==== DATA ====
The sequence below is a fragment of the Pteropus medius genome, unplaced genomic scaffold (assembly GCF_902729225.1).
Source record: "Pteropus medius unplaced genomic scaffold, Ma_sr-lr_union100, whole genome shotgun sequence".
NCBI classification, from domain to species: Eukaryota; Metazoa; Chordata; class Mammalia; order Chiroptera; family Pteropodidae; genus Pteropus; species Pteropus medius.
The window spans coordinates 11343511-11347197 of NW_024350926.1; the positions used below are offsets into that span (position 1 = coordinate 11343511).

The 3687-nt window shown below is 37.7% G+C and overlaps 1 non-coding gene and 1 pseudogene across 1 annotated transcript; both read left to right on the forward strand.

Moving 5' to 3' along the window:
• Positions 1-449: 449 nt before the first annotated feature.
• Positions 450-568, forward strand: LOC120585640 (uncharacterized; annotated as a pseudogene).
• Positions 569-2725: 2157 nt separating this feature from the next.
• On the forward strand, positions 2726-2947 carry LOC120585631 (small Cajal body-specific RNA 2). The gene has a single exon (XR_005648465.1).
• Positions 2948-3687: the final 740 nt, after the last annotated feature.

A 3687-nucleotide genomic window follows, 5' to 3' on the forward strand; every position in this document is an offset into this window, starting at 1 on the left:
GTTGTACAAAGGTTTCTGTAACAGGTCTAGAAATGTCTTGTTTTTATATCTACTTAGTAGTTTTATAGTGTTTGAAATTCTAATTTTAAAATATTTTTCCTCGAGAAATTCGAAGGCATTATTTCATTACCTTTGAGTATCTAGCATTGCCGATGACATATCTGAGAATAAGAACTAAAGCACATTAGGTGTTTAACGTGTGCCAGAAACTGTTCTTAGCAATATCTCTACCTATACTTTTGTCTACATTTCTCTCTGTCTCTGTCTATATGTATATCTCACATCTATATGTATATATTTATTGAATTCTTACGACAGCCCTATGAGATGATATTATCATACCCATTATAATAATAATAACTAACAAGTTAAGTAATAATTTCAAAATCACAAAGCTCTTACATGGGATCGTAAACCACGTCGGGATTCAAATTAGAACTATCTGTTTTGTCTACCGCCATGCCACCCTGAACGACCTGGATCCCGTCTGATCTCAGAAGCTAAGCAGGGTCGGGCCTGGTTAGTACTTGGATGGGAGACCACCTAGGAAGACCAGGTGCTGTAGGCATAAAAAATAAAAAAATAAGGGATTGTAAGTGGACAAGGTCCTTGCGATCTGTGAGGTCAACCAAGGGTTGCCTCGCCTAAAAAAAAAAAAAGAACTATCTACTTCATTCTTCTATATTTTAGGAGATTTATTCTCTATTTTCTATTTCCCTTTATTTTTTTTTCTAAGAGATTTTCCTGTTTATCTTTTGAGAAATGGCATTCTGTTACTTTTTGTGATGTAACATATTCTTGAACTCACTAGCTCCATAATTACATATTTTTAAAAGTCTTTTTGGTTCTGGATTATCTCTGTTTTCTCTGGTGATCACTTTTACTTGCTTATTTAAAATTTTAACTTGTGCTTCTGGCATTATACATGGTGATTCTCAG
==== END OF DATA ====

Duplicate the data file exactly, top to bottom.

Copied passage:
The sequence below is a fragment of the Pteropus medius genome, unplaced genomic scaffold (assembly GCF_902729225.1).
Source record: "Pteropus medius unplaced genomic scaffold, Ma_sr-lr_union100, whole genome shotgun sequence".
NCBI classification, from domain to species: Eukaryota; Metazoa; Chordata; class Mammalia; order Chiroptera; family Pteropodidae; genus Pteropus; species Pteropus medius.
The window spans coordinates 11343511-11347197 of NW_024350926.1; the positions used below are offsets into that span (position 1 = coordinate 11343511).

The 3687-nt window shown below is 37.7% G+C and overlaps 1 non-coding gene and 1 pseudogene across 1 annotated transcript; both read left to right on the forward strand.

Moving 5' to 3' along the window:
• Positions 1-449: 449 nt before the first annotated feature.
• Positions 450-568, forward strand: LOC120585640 (uncharacterized; annotated as a pseudogene).
• Positions 569-2725: 2157 nt separating this feature from the next.
• On the forward strand, positions 2726-2947 carry LOC120585631 (small Cajal body-specific RNA 2). The gene has a single exon (XR_005648465.1).
• Positions 2948-3687: the final 740 nt, after the last annotated feature.

A 3687-nucleotide genomic window follows, 5' to 3' on the forward strand; every position in this document is an offset into this window, starting at 1 on the left:
GTTGTACAAAGGTTTCTGTAACAGGTCTAGAAATGTCTTGTTTTTATATCTACTTAGTAGTTTTATAGTGTTTGAAATTCTAATTTTAAAATATTTTTCCTCGAGAAATTCGAAGGCATTATTTCATTACCTTTGAGTATCTAGCATTGCCGATGACATATCTGAGAATAAGAACTAAAGCACATTAGGTGTTTAACGTGTGCCAGAAACTGTTCTTAGCAATATCTCTACCTATACTTTTGTCTACATTTCTCTCTGTCTCTGTCTATATGTATATCTCACATCTATATGTATATATTTATTGAATTCTTACGACAGCCCTATGAGATGATATTATCATACCCATTATAATAATAATAACTAACAAGTTAAGTAATAATTTCAAAATCACAAAGCTCTTACATGGGATCGTAAACCACGTCGGGATTCAAATTAGAACTATCTGTTTTGTCTACCGCCATGCCACCCTGAACGACCTGGATCCCGTCTGATCTCAGAAGCTAAGCAGGGTCGGGCCTGGTTAGTACTTGGATGGGAGACCACCTAGGAAGACCAGGTGCTGTAGGCATAAAAAATAAAAAAATAAGGGATTGTAAGTGGACAAGGTCCTTGCGATCTGTGAGGTCAACCAAGGGTTGCCTCGCCTAAAAAAAAAAAAAGAACTATCTACTTCATTCTTCTATATTTTAGGAGATTTATTCTCTATTTTCTATTTCCCTTTATTTTTTTTTCTAAGAGATTTTCCTGTTTATCTTTTGAGAAATGGCATTCTGTTACTTTTTGTGATGTAACATATTCTTGAACTCACTAGCTCCATAATTACATATTTTTAAAAGTCTTTTTGGTTCTGGATTATCTCTGTTTTCTCTGGTGATCACTTTTACTTGCTTATTTAAAATTTTAACTTGTGCTTCTGGCATTATACATGGTGATTCTCAG